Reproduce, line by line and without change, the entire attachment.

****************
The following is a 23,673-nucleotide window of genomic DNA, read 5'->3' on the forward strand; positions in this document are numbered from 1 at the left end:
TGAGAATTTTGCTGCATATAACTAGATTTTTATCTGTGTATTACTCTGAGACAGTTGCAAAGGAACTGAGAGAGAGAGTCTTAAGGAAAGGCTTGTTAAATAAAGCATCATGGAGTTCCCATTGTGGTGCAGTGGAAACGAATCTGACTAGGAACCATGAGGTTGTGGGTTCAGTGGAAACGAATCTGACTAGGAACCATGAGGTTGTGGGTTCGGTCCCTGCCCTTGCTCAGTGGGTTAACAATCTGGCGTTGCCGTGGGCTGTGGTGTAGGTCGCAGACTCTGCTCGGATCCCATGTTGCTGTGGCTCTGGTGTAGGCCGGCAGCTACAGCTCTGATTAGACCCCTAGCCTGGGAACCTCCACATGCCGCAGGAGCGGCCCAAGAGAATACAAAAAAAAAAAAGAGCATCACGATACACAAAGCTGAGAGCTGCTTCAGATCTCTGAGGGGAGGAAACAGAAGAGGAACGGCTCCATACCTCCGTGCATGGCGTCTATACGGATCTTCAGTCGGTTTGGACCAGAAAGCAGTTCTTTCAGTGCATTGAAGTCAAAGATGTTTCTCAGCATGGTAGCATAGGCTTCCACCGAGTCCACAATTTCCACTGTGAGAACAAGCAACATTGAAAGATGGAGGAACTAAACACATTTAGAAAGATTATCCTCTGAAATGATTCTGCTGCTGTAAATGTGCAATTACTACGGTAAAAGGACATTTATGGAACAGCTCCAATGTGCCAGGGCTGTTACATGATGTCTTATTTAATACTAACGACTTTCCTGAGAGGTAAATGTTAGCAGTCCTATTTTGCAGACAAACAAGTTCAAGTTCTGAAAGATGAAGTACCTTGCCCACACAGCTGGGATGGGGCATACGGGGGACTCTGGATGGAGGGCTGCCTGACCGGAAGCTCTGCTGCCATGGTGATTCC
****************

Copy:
The following is a 23,673-nucleotide window of genomic DNA, read 5'->3' on the forward strand; positions in this document are numbered from 1 at the left end:
TGAGAATTTTGCTGCATATAACTAGATTTTTATCTGTGTATTACTCTGAGACAGTTGCAAAGGAACTGAGAGAGAGAGTCTTAAGGAAAGGCTTGTTAAATAAAGCATCATGGAGTTCCCATTGTGGTGCAGTGGAAACGAATCTGACTAGGAACCATGAGGTTGTGGGTTCAGTGGAAACGAATCTGACTAGGAACCATGAGGTTGTGGGTTCGGTCCCTGCCCTTGCTCAGTGGGTTAACAATCTGGCGTTGCCGTGGGCTGTGGTGTAGGTCGCAGACTCTGCTCGGATCCCATGTTGCTGTGGCTCTGGTGTAGGCCGGCAGCTACAGCTCTGATTAGACCCCTAGCCTGGGAACCTCCACATGCCGCAGGAGCGGCCCAAGAGAATACAAAAAAAAAAAAGAGCATCACGATACACAAAGCTGAGAGCTGCTTCAGATCTCTGAGGGGAGGAAACAGAAGAGGAACGGCTCCATACCTCCGTGCATGGCGTCTATACGGATCTTCAGTCGGTTTGGACCAGAAAGCAGTTCTTTCAGTGCATTGAAGTCAAAGATGTTTCTCAGCATGGTAGCATAGGCTTCCACCGAGTCCACAATTTCCACTGTGAGAACAAGCAACATTGAAAGATGGAGGAACTAAACACATTTAGAAAGATTATCCTCTGAAATGATTCTGCTGCTGTAAATGTGCAATTACTACGGTAAAAGGACATTTATGGAACAGCTCCAATGTGCCAGGGCTGTTACATGATGTCTTATTTAATACTAACGACTTTCCTGAGAGGTAAATGTTAGCAGTCCTATTTTGCAGACAAACAAGTTCAAGTTCTGAAAGATGAAGTACCTTGCCCACACAGCTGGGATGGGGCATACGGGGGACTCTGGATGGAGGGCTGCCTGACCGGAAGCTCTGCTGCCATGGTGATTCC